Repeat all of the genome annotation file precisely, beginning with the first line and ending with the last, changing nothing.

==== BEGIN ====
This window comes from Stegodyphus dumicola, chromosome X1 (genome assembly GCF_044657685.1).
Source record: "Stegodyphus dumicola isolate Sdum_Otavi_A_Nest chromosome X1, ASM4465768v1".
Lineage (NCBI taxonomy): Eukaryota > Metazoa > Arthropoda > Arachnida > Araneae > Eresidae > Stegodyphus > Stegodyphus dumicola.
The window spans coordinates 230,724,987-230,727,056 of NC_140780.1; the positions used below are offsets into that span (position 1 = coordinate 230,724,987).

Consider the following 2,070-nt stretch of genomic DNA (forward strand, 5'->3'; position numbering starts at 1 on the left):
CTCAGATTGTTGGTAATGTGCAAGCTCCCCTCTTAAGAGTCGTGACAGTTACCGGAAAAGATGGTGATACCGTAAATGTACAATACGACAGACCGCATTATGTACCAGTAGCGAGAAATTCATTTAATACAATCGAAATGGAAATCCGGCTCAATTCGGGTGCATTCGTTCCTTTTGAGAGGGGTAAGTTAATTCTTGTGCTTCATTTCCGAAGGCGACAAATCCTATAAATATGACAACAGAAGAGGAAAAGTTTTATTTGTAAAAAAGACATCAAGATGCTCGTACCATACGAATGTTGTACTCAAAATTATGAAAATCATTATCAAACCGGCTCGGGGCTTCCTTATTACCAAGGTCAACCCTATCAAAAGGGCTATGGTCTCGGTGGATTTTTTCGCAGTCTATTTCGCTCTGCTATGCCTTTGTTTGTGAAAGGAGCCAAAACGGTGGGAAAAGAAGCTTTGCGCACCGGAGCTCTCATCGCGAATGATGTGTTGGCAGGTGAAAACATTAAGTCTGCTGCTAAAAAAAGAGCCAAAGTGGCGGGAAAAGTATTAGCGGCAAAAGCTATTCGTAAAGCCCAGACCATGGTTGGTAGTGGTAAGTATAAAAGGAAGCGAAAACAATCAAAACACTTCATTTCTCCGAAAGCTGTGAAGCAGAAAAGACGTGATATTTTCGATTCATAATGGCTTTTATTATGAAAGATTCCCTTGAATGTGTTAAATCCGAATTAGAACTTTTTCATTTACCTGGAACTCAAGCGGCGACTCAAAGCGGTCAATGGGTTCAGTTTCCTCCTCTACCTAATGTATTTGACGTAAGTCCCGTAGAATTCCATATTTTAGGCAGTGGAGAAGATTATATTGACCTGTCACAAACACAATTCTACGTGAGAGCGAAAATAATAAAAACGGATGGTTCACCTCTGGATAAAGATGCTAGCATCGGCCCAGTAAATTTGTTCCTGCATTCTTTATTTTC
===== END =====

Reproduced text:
This window comes from Stegodyphus dumicola, chromosome X1 (genome assembly GCF_044657685.1).
Source record: "Stegodyphus dumicola isolate Sdum_Otavi_A_Nest chromosome X1, ASM4465768v1".
Lineage (NCBI taxonomy): Eukaryota > Metazoa > Arthropoda > Arachnida > Araneae > Eresidae > Stegodyphus > Stegodyphus dumicola.
The window spans coordinates 230,724,987-230,727,056 of NC_140780.1; the positions used below are offsets into that span (position 1 = coordinate 230,724,987).

Consider the following 2,070-nt stretch of genomic DNA (forward strand, 5'->3'; position numbering starts at 1 on the left):
CTCAGATTGTTGGTAATGTGCAAGCTCCCCTCTTAAGAGTCGTGACAGTTACCGGAAAAGATGGTGATACCGTAAATGTACAATACGACAGACCGCATTATGTACCAGTAGCGAGAAATTCATTTAATACAATCGAAATGGAAATCCGGCTCAATTCGGGTGCATTCGTTCCTTTTGAGAGGGGTAAGTTAATTCTTGTGCTTCATTTCCGAAGGCGACAAATCCTATAAATATGACAACAGAAGAGGAAAAGTTTTATTTGTAAAAAAGACATCAAGATGCTCGTACCATACGAATGTTGTACTCAAAATTATGAAAATCATTATCAAACCGGCTCGGGGCTTCCTTATTACCAAGGTCAACCCTATCAAAAGGGCTATGGTCTCGGTGGATTTTTTCGCAGTCTATTTCGCTCTGCTATGCCTTTGTTTGTGAAAGGAGCCAAAACGGTGGGAAAAGAAGCTTTGCGCACCGGAGCTCTCATCGCGAATGATGTGTTGGCAGGTGAAAACATTAAGTCTGCTGCTAAAAAAAGAGCCAAAGTGGCGGGAAAAGTATTAGCGGCAAAAGCTATTCGTAAAGCCCAGACCATGGTTGGTAGTGGTAAGTATAAAAGGAAGCGAAAACAATCAAAACACTTCATTTCTCCGAAAGCTGTGAAGCAGAAAAGACGTGATATTTTCGATTCATAATGGCTTTTATTATGAAAGATTCCCTTGAATGTGTTAAATCCGAATTAGAACTTTTTCATTTACCTGGAACTCAAGCGGCGACTCAAAGCGGTCAATGGGTTCAGTTTCCTCCTCTACCTAATGTATTTGACGTAAGTCCCGTAGAATTCCATATTTTAGGCAGTGGAGAAGATTATATTGACCTGTCACAAACACAATTCTACGTGAGAGCGAAAATAATAAAAACGGATGGTTCACCTCTGGATAAAGATGCTAGCATCGGCCCAGTAAATTTGTTCCTGCATTCTTTATTTTC